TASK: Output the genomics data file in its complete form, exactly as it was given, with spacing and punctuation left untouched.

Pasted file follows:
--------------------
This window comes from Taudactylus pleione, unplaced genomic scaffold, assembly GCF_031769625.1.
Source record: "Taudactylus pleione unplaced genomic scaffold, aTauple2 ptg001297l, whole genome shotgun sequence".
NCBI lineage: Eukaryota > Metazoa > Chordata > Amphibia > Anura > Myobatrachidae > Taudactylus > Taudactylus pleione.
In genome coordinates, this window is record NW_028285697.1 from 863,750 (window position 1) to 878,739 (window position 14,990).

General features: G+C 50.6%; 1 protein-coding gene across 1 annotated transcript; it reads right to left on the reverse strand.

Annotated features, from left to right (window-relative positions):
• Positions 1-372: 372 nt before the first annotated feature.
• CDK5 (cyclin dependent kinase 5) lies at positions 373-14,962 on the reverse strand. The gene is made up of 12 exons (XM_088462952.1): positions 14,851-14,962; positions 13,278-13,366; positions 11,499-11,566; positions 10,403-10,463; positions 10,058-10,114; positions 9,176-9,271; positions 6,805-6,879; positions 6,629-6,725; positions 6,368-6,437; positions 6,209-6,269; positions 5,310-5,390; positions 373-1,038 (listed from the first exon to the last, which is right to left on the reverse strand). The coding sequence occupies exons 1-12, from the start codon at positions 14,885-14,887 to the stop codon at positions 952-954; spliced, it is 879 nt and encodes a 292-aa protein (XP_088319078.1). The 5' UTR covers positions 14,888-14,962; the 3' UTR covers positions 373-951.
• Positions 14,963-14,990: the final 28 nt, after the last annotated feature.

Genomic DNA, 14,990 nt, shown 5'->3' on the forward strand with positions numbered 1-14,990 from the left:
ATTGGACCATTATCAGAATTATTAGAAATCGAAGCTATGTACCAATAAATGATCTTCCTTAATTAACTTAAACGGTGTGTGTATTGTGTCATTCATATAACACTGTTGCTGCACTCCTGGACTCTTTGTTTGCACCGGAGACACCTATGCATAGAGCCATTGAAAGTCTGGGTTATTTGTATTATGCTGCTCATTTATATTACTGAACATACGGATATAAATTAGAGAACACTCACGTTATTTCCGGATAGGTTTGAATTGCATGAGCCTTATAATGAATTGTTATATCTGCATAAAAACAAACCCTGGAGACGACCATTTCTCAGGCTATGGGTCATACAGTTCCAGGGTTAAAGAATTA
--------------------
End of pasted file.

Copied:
This window comes from Taudactylus pleione, unplaced genomic scaffold, assembly GCF_031769625.1.
Source record: "Taudactylus pleione unplaced genomic scaffold, aTauple2 ptg001297l, whole genome shotgun sequence".
NCBI lineage: Eukaryota > Metazoa > Chordata > Amphibia > Anura > Myobatrachidae > Taudactylus > Taudactylus pleione.
In genome coordinates, this window is record NW_028285697.1 from 863,750 (window position 1) to 878,739 (window position 14,990).

General features: G+C 50.6%; 1 protein-coding gene across 1 annotated transcript; it reads right to left on the reverse strand.

Annotated features, from left to right (window-relative positions):
• Positions 1-372: 372 nt before the first annotated feature.
• CDK5 (cyclin dependent kinase 5) lies at positions 373-14,962 on the reverse strand. The gene is made up of 12 exons (XM_088462952.1): positions 14,851-14,962; positions 13,278-13,366; positions 11,499-11,566; positions 10,403-10,463; positions 10,058-10,114; positions 9,176-9,271; positions 6,805-6,879; positions 6,629-6,725; positions 6,368-6,437; positions 6,209-6,269; positions 5,310-5,390; positions 373-1,038 (listed from the first exon to the last, which is right to left on the reverse strand). The coding sequence occupies exons 1-12, from the start codon at positions 14,885-14,887 to the stop codon at positions 952-954; spliced, it is 879 nt and encodes a 292-aa protein (XP_088319078.1). The 5' UTR covers positions 14,888-14,962; the 3' UTR covers positions 373-951.
• Positions 14,963-14,990: the final 28 nt, after the last annotated feature.

Genomic DNA, 14,990 nt, shown 5'->3' on the forward strand with positions numbered 1-14,990 from the left:
ATTGGACCATTATCAGAATTATTAGAAATCGAAGCTATGTACCAATAAATGATCTTCCTTAATTAACTTAAACGGTGTGTGTATTGTGTCATTCATATAACACTGTTGCTGCACTCCTGGACTCTTTGTTTGCACCGGAGACACCTATGCATAGAGCCATTGAAAGTCTGGGTTATTTGTATTATGCTGCTCATTTATATTACTGAACATACGGATATAAATTAGAGAACACTCACGTTATTTCCGGATAGGTTTGAATTGCATGAGCCTTATAATGAATTGTTATATCTGCATAAAAACAAACCCTGGAGACGACCATTTCTCAGGCTATGGGTCATACAGTTCCAGGGTTAAAGAATTA